Confessions of an Ad Tech Man

This article is part of our Confessions series, in which we trade anonymity for candor to get an unvarnished look at the people, processes and problems inside the industry. More from the series →

Jonah Goodhart, a founding investor in Right Media, believes that the 90’s, at least as they pertain to the development of digital media advertising, were one very expensive mistake. The specific mistake was that the entire online ad economy was built on the premise that users would click on Web ads.

“Clicks are the wrong metric for brands,” said Goodhart as part of a wide-ranging, introspective interview with Digiday. “We spent more than a decade helping build this ecosystem but we made a mistake, saying that the click was the right metric. It’s not.”

For years, Goodhart himself proclaimed the benefits of using last-click as a valid metric for display and personally helped funnel millions into a digital advertising ecosystem that he now believes is innately flawed.The display ecosystem and, by extension, the display-analytics industry, are designed to employ a metric that is basically irrelevant according to Goodhart.

Goodhart believes that traditional digital media analytics can’t measure true consumer engagement, and are therefore inherently unfit to provide any useful insight into the full purchase funnel. Thus, major brands are still shying away from the Web.

Essentially, display advertising needs a better barometer if it wants to attract top brands. But the online ad industry’s biggest players, systems, technologies and tools are all built for clicks. “My conclusion, coming out of more than a decade in that world is that there has been a tremendous amount of advancement, but all of it has been focused on clicks,” said Goodhart, citing both Right Media and Google’s core business models.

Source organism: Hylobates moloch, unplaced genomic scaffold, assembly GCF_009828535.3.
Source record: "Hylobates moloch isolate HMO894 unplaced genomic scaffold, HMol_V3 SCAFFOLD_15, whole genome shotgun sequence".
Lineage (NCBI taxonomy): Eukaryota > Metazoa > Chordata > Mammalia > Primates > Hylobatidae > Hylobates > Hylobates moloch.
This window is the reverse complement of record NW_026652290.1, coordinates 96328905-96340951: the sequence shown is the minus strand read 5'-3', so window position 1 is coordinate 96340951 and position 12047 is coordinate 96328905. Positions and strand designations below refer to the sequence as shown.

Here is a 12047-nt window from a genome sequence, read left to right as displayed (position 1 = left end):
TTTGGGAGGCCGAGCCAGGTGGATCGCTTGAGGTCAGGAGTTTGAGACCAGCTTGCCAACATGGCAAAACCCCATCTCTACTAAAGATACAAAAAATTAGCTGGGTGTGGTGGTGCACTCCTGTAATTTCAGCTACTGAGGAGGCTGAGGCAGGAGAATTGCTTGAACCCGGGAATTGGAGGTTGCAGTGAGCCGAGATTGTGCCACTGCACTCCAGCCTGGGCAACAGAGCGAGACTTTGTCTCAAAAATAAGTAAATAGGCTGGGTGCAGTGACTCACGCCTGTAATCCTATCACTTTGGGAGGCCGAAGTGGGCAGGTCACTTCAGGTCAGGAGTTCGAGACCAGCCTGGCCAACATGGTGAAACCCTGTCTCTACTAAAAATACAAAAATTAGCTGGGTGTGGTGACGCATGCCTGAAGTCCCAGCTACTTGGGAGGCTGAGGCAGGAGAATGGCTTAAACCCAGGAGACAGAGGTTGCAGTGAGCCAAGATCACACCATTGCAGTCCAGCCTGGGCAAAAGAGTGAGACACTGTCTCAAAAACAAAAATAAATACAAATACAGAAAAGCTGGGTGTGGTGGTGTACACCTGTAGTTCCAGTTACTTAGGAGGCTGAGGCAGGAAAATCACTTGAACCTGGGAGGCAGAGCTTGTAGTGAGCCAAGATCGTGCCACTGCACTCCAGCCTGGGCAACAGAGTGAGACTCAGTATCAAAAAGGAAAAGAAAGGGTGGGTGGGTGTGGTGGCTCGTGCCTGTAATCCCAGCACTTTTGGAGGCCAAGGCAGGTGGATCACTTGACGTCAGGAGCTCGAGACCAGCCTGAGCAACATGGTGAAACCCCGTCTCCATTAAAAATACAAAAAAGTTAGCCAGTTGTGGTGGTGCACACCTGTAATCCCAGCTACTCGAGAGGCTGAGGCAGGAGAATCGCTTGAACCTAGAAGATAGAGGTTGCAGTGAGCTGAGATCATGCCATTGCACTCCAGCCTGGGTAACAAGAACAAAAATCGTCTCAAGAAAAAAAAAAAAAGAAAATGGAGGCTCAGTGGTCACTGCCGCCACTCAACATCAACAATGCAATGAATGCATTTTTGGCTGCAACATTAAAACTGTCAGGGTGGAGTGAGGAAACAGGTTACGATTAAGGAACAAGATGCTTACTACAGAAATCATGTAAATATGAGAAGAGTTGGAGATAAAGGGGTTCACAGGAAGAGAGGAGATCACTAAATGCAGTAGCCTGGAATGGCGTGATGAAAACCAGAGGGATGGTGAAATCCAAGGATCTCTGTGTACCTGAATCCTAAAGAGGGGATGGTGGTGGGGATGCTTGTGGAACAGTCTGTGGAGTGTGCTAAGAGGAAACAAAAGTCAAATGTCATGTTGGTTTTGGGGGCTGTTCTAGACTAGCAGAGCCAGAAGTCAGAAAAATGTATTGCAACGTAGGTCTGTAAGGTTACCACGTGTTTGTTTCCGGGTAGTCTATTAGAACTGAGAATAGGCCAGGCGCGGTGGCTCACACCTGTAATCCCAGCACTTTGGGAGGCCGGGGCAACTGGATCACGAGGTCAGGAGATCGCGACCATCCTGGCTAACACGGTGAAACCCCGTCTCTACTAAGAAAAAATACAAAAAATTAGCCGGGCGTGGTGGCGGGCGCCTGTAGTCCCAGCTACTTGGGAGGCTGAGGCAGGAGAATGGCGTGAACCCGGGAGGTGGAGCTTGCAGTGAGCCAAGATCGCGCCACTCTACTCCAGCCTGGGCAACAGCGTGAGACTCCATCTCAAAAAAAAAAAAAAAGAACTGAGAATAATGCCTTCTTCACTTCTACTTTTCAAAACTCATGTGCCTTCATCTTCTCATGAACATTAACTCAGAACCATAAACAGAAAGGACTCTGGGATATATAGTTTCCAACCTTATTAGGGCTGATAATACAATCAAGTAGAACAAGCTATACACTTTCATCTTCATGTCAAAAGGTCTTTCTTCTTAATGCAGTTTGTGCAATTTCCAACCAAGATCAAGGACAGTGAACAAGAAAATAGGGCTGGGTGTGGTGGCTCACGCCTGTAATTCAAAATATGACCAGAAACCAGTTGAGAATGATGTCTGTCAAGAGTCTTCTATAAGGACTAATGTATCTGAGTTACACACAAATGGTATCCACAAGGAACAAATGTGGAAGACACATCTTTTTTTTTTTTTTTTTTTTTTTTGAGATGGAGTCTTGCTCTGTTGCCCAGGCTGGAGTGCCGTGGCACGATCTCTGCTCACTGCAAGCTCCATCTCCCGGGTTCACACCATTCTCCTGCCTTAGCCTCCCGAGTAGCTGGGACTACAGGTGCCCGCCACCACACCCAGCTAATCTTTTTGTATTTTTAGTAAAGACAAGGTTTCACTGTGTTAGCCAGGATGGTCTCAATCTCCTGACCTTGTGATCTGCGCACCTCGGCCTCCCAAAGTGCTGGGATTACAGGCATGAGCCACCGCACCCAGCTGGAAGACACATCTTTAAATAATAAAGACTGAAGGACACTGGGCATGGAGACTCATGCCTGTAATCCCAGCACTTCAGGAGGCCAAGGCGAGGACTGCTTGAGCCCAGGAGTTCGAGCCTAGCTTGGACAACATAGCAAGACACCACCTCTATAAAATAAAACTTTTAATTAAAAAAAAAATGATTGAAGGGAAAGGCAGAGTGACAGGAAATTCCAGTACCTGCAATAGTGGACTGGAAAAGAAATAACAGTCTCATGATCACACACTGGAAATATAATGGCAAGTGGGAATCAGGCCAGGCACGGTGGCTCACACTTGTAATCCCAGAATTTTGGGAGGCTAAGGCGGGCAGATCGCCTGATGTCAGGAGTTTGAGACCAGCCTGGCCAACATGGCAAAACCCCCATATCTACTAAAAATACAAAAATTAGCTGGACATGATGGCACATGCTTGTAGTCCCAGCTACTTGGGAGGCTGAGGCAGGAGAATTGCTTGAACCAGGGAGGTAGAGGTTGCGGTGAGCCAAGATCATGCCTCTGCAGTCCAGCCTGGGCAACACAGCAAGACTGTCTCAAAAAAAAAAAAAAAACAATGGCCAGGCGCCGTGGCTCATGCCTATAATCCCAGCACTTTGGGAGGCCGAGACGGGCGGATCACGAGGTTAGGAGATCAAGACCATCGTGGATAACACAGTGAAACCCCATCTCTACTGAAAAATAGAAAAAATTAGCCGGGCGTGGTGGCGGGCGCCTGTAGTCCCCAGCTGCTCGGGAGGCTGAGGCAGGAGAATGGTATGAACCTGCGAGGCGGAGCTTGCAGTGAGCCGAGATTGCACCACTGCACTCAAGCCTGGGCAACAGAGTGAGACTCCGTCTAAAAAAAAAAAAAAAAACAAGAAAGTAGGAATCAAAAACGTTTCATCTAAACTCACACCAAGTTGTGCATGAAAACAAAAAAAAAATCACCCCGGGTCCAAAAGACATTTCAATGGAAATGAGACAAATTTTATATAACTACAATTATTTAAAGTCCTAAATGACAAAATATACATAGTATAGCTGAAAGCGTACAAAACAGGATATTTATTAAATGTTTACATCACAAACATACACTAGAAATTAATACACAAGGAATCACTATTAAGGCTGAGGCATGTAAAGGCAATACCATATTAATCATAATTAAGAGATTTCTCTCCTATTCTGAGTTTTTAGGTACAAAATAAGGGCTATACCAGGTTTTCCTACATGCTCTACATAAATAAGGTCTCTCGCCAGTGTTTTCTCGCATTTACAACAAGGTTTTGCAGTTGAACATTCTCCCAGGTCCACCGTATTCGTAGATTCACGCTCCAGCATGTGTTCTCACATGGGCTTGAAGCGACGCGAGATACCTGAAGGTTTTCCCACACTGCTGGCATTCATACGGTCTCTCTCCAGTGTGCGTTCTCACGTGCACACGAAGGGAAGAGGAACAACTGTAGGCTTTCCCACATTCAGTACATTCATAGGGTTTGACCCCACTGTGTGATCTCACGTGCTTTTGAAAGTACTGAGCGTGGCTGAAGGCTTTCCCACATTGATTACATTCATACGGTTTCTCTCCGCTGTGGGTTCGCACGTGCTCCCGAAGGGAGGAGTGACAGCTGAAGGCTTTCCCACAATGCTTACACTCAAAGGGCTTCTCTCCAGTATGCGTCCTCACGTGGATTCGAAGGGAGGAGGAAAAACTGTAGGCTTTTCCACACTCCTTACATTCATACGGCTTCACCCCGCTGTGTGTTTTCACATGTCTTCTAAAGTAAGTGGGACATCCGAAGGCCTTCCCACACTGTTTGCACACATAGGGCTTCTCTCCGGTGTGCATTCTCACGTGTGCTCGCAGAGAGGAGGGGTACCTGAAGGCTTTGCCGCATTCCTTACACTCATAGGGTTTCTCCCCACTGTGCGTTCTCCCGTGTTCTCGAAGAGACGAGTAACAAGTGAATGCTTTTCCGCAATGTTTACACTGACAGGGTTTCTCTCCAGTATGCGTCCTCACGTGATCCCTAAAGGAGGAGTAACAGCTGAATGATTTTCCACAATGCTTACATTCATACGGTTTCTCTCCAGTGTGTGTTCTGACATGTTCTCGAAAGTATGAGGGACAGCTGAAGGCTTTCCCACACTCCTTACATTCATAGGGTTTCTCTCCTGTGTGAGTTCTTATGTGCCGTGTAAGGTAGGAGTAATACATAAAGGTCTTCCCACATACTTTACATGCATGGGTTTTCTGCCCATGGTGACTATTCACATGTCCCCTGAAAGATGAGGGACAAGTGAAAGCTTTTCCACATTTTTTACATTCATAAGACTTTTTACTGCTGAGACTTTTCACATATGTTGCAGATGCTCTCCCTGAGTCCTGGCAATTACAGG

Goodhart believes that a move towards different metrics — those that focus on engagement and not clicks — will help bring brand dollars online by making online advertising more transparent and more translatable.
But even if that happens, the creative has to get better. “Think about banner ads. They are in general boring,” said Goodhart. “Not all of them–Yahoo’s homepage does some phenomenal stuff, the YouTube page has some phenomenal stuff. But by and large, a lot of the stuff is just boring; it’s not interesting, it’s not engaging. So with click-throughs at effectively zero, does that go away? Does that change? We have real estate on literally billions of sites, a trillion opportunities to reach people. If we know that people don’t want to click, if we know that people aren’t clicking, what if we forget about the click?”
At least in reference to the failure of display, Goodhart’s dogma has some influential believers.
“I wish (last-click analysis) was dead, but it is definitely not dead,” said Brian Lesser, CEO of WPP’s audience-buying platform Xaxis, in a recent interview. “The reason that it is not dead is that not everyone has the technology to provide full cross-channel attribution models. A lot of things need to change before all advertisers insist on a full multichannel attribution model, but I think we are getting much closer to that.”
Others that are echoing Goodhart’s sentiments believe that the problem is with the digital advertising industry itself, not just the display space. “There is a lot of money involved in trying to justify the continued existence of display advertising,” said Ian Schaffer, CEO of Deep Focus. “However, the display side of the business is becoming a little more marginalized.”
Schafer said he has spoken to many large brands which are moving away from static display in social and other areas online. “Still, the large media agencies are still buying that inventory and it behooves them to,” he said. “It’s frictionless and they are going to buy as much as possible because that’s the opportunity that is most readily presenting itself.” Creating strategy focused on consumer engagement isn’t easy to explain or illustrate to advertisers, according to Schafer, and it’s more difficult for marketers to sell. “It is more difficult because there’s a lot more to measure, it just doesn’t fit neatly into the media agency structure.”
Naturally, Goodhart believes he has a solution that would fit in that structure quite nicely. His new startup, Moat, is focused on using the mouse-hover as a measurement of consumer engagement. He cited a campaign that Moat analyzed that showed a .003 percent click-through rate, but a 10 percent mouse-hover rate. “That’s 10 million people who saw that ad,” Goodhart said.
What attracted those users? Hopefully engaging creative, according to Goodhart, something that is often in short supply on the Web. “Sometimes I go to these meetings and I feel like I have to explain why advertising works,” said Goodhart. “We’ve forgotten about branding, we’ve forgotten about stories. I think that’s the elephant in the room. The ecosystem will change, but I don’t think it will be as painful as some may think.”

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